With the cabinet’s reshuffle in a hiatus of almost two years, it is the right time for the government to swing into full action to speed up the economy
Eighteen months after the unification between the then CPN-UML and CPN-Maoist-Centre to form the Nepal Communist Party, co-chairs – Prime Minister KP Sharma Oli and Pushpa Kamal Dahal – on Wednesday finally agreed to share powers between them. As per a statement issued by the NCP’s central secretariat, Oli will be leading the government till the end of the current House of Representatives and co-chair Dahal will exercise the executive powers to lead the NCP. With the new deal coming into force, the old one reached on May 17, 2018, which stated that both the co-chairs would run the government in turns, will no longer remain effective. Co-chair Dahal, who is still second in command, will be able to chair the party’s central committee, politburo and central secretariat even in Oli’s absence, which he previously did when Oli had gone to Singapore for his health check-up in August. Dahal can also issue necessary circulars to the party’s rank-and-file. However, a rider to it is that Dahal needs to take every decision on a consensual basis. This deal has put the looming uncertainty about the future of the government to an end, and it has also given a message of stability in the government.
However, the political maneuvering at Sital Niwas and Baluwatar in the past two days laid bare President Bidya Devi Bhandari’s unusual presidential move. If the media reports are to be believed, she was a ‘witness’ to the agreement reached between the co-chairs of the ruling NCP. How can a ceremonial head of state stand as a witness to an internal affair of a political party? Her conduct is unbecoming of a president. After being elected the president, she had immediately quit the party to which she was involved for so many years. The president should uphold the dignity and impartial image of the presidential office, which is to avoid engaging in any activity of a political party.
The co-chairs had also agreed to reshuffle the council of ministers formed some 21 months ago. Six of the cabinet ministers whose overall performance was said to be below expectation were axed and replaced by others who had already served as cabinet ministers. Only two faces are new in the cabinet. PM Oli had made public months ago that he was going to reshuffle the cabinet based on the ministers’ performances. Labour Minister Gokarna Bista, whose performance was said to rank second among all ministers, was also sacked while Drinking Water Minister Bina Magar, Dahal’s daughter-in-law, whose performance as minister ranked at the bottom, has been retained, raising quite a few eyebrows among the public. In a parliamentary democracy, a cabinet reshuffle is a routine process, and it should not be taken otherwise. As the government has spent almost two years in office, it is the right time to swing into full action to speed up the economy. All the ministers should act in full gear to meet the people’s expectations. Nepal cannot achieve the goal of becoming a developing country by the next decade without increasing public capital spending, which can generate employment opportunities at all levels, and motivating the private sector to make more investment in the productive sectors.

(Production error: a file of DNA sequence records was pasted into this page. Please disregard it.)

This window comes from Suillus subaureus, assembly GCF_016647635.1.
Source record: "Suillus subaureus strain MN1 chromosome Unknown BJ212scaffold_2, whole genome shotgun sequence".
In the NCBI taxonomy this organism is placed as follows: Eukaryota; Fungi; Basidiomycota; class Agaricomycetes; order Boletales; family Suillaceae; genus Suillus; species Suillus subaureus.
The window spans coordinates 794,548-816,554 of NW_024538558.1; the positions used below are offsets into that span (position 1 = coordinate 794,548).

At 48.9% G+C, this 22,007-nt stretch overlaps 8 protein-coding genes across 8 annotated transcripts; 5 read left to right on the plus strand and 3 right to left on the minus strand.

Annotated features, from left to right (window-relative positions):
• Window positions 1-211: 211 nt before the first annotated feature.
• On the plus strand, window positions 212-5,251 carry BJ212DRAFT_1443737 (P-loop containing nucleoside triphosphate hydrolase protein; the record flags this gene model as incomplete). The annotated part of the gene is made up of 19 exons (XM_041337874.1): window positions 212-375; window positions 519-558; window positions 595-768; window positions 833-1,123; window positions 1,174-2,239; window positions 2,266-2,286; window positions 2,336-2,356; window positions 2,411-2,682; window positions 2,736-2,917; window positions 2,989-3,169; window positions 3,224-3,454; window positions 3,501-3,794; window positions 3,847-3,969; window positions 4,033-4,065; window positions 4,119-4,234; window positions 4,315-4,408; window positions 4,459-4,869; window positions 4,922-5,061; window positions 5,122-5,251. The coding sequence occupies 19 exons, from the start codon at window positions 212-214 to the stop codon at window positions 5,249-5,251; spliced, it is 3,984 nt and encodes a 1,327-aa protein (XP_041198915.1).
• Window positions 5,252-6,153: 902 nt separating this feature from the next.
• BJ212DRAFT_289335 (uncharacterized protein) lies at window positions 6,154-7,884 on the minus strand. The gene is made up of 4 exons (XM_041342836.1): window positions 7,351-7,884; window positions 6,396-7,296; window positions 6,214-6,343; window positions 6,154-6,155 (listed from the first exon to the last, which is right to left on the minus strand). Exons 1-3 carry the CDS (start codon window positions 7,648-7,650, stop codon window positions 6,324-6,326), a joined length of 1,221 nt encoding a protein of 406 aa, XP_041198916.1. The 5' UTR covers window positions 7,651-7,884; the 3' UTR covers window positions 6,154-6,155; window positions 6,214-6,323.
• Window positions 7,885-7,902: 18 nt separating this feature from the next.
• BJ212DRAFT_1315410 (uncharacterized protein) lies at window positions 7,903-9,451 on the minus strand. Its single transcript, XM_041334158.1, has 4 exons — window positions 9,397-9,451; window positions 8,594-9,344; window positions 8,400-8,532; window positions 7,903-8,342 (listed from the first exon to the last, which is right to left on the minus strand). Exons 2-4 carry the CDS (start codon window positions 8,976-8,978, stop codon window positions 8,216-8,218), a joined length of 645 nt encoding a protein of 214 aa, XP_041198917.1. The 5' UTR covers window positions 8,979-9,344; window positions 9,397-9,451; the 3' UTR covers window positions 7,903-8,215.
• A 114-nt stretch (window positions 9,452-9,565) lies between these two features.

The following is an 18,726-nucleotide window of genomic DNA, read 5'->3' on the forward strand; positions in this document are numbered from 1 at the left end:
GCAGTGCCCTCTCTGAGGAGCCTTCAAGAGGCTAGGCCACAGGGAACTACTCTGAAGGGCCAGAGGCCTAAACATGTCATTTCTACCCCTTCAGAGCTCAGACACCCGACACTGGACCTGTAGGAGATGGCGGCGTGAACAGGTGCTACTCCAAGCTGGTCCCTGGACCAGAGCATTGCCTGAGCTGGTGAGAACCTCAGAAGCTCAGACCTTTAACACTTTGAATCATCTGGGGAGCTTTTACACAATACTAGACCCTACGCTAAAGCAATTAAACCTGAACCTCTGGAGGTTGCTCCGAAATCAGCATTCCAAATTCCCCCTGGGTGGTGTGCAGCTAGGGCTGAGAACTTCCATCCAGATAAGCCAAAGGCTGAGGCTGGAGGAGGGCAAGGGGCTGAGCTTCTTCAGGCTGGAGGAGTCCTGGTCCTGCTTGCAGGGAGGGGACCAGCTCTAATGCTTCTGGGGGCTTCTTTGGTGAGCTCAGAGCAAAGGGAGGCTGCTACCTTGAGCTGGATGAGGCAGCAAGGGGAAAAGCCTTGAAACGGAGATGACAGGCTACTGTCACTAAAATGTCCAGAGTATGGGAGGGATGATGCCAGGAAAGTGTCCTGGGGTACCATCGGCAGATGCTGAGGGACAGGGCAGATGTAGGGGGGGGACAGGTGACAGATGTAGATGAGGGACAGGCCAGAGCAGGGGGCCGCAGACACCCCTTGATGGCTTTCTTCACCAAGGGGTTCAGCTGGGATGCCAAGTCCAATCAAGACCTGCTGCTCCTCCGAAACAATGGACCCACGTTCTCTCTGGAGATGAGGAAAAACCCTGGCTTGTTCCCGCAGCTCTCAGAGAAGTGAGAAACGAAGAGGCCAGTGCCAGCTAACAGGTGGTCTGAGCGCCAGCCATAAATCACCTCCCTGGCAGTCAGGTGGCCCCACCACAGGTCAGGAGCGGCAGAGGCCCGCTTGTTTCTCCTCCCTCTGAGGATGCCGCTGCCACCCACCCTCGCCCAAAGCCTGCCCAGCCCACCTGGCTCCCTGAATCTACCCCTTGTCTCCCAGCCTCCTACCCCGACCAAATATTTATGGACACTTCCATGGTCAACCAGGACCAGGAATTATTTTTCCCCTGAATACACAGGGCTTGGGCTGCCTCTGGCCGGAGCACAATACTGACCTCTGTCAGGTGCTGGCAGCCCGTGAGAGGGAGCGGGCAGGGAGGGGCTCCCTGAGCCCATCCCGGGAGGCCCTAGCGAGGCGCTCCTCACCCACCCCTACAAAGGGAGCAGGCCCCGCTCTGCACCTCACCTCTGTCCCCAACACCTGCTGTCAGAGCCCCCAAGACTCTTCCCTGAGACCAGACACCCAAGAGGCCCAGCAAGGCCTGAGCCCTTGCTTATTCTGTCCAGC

The government’s decision to ban ride-sharing services is likely to earn the ire of many, not necessarily limited to the service providers. As per the Motor Vehicles and Transport Management Act, vehicles registered for private purpose cannot be used as a means of public transport. Agreed. But what was the Department of Transport Management doing all these months when the ride-sharing services, namely Tootle and Pathao, were openly providing their services at the press of a number on the mobile? If the government feels that the service providers were cheating the government of revenue, then go for it. There is no point in closing a business altogether.
The country needs ride-sharing services given the sorry state of public transportation in the country. If taxi drivers demand extra fare, at times double, the public buses and micro-vans cram as many people as they can to make huge profits at the expense of the commuters’ plight. If there are no laws to govern ride-sharing, then the parliament should pass a bill at the earliest. Ride-sharing is a concept which has found favour even in the developed world, so there is no going back on it.